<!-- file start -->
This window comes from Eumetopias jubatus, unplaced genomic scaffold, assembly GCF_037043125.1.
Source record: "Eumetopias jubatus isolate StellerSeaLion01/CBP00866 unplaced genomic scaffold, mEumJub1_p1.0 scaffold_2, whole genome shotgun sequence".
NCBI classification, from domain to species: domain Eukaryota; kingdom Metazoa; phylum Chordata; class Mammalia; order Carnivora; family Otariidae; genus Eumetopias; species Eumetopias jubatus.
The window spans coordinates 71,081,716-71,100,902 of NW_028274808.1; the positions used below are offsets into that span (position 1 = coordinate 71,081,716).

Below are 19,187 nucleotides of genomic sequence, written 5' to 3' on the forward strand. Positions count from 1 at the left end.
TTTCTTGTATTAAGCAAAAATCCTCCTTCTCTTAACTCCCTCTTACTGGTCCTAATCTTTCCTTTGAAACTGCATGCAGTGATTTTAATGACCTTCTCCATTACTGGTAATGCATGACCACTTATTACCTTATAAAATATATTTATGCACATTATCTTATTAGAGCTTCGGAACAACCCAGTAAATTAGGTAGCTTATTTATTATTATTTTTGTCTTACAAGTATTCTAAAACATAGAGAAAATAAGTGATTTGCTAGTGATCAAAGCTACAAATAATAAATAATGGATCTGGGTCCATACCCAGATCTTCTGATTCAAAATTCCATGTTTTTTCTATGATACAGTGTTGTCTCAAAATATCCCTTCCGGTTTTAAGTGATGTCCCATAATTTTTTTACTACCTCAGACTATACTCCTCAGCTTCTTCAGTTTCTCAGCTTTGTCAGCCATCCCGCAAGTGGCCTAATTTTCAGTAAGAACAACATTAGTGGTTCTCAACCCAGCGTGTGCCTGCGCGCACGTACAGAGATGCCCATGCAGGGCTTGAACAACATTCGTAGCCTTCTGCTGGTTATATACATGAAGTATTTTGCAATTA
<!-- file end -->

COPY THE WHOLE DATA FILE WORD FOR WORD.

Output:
This window comes from Eumetopias jubatus, unplaced genomic scaffold, assembly GCF_037043125.1.
Source record: "Eumetopias jubatus isolate StellerSeaLion01/CBP00866 unplaced genomic scaffold, mEumJub1_p1.0 scaffold_2, whole genome shotgun sequence".
NCBI classification, from domain to species: domain Eukaryota; kingdom Metazoa; phylum Chordata; class Mammalia; order Carnivora; family Otariidae; genus Eumetopias; species Eumetopias jubatus.
The window spans coordinates 71,081,716-71,100,902 of NW_028274808.1; the positions used below are offsets into that span (position 1 = coordinate 71,081,716).

Below are 19,187 nucleotides of genomic sequence, written 5' to 3' on the forward strand. Positions count from 1 at the left end.
TTTCTTGTATTAAGCAAAAATCCTCCTTCTCTTAACTCCCTCTTACTGGTCCTAATCTTTCCTTTGAAACTGCATGCAGTGATTTTAATGACCTTCTCCATTACTGGTAATGCATGACCACTTATTACCTTATAAAATATATTTATGCACATTATCTTATTAGAGCTTCGGAACAACCCAGTAAATTAGGTAGCTTATTTATTATTATTTTTGTCTTACAAGTATTCTAAAACATAGAGAAAATAAGTGATTTGCTAGTGATCAAAGCTACAAATAATAAATAATGGATCTGGGTCCATACCCAGATCTTCTGATTCAAAATTCCATGTTTTTTCTATGATACAGTGTTGTCTCAAAATATCCCTTCCGGTTTTAAGTGATGTCCCATAATTTTTTTACTACCTCAGACTATACTCCTCAGCTTCTTCAGTTTCTCAGCTTTGTCAGCCATCCCGCAAGTGGCCTAATTTTCAGTAAGAACAACATTAGTGGTTCTCAACCCAGCGTGTGCCTGCGCGCACGTACAGAGATGCCCATGCAGGGCTTGAACAACATTCGTAGCCTTCTGCTGGTTATATACATGAAGTATTTTGCAATTA